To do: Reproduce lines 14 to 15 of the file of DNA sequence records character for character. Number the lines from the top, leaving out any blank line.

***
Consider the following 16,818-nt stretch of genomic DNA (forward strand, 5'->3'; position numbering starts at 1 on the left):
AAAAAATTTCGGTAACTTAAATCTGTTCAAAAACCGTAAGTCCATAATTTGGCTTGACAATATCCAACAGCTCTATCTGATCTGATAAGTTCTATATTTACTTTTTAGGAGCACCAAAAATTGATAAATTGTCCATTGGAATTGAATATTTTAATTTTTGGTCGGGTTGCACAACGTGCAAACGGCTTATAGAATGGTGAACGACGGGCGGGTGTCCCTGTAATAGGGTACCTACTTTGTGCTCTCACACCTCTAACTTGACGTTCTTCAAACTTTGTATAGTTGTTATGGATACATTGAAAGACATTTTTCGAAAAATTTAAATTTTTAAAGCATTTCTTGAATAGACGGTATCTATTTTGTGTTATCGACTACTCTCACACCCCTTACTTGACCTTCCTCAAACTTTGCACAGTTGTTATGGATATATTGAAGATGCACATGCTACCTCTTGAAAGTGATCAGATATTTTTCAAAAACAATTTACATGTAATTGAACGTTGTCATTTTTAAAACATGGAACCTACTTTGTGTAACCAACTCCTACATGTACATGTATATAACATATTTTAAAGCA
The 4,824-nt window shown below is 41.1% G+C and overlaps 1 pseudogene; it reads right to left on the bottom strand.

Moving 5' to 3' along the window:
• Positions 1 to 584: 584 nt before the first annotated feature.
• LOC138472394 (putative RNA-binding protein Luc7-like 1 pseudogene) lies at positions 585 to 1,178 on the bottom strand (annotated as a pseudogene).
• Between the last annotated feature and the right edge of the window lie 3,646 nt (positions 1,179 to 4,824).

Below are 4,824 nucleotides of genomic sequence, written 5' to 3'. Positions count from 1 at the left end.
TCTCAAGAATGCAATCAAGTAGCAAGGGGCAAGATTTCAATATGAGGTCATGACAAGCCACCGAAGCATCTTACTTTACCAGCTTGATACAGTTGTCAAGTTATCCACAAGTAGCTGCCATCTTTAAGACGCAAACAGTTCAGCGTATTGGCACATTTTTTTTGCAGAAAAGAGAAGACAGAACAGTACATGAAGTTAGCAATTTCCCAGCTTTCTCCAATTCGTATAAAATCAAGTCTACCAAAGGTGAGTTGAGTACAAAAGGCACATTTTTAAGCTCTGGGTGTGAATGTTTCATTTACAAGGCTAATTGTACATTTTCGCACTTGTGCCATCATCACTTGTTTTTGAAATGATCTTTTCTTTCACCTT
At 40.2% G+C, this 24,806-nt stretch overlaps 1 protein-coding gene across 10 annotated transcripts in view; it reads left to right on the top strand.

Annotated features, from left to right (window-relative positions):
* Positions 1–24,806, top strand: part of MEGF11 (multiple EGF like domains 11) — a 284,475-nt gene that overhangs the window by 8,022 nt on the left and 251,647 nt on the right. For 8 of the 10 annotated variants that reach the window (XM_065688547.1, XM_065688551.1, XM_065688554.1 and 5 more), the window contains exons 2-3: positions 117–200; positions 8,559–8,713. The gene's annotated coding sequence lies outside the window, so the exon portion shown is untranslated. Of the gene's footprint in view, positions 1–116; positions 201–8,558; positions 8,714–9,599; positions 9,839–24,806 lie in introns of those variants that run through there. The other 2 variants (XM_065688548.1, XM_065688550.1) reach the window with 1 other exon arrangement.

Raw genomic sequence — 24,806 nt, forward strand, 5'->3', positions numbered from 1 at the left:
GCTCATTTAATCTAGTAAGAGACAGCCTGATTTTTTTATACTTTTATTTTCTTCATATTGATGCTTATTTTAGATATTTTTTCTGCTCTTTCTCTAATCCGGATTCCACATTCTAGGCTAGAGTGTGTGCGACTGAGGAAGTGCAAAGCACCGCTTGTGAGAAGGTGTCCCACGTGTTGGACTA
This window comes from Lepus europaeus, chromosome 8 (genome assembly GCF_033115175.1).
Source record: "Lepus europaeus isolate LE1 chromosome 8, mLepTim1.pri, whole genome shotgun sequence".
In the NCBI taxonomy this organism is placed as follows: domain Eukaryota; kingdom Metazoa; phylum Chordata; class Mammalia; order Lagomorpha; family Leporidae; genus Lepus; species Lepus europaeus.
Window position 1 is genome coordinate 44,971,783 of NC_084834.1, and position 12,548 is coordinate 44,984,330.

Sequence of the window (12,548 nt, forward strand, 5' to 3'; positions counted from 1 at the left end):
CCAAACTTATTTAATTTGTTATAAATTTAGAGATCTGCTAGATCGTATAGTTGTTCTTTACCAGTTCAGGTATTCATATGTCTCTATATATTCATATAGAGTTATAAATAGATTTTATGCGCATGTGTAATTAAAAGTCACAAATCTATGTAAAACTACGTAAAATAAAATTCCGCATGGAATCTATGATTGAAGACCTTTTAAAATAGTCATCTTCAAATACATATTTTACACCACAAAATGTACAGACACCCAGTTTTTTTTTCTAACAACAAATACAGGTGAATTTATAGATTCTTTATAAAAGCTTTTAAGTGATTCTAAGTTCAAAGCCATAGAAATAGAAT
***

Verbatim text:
GCTCATTTAATCTAGTAAGAGACAGCCTGATTTTTTTATACTTTTATTTTCTTCATATTGATGCTTATTTTAGATATTTTTTCTGCTCTTTCTCTAATCCGGATTCCACATTCTAGGCTAGAGTGTGTGCGACTGAGGAAGTGCAAAGCACCGCTTGTGAGAAGGTGTCCCACGTGTTGGACTA
This window comes from Lepus europaeus, chromosome 8 (genome assembly GCF_033115175.1).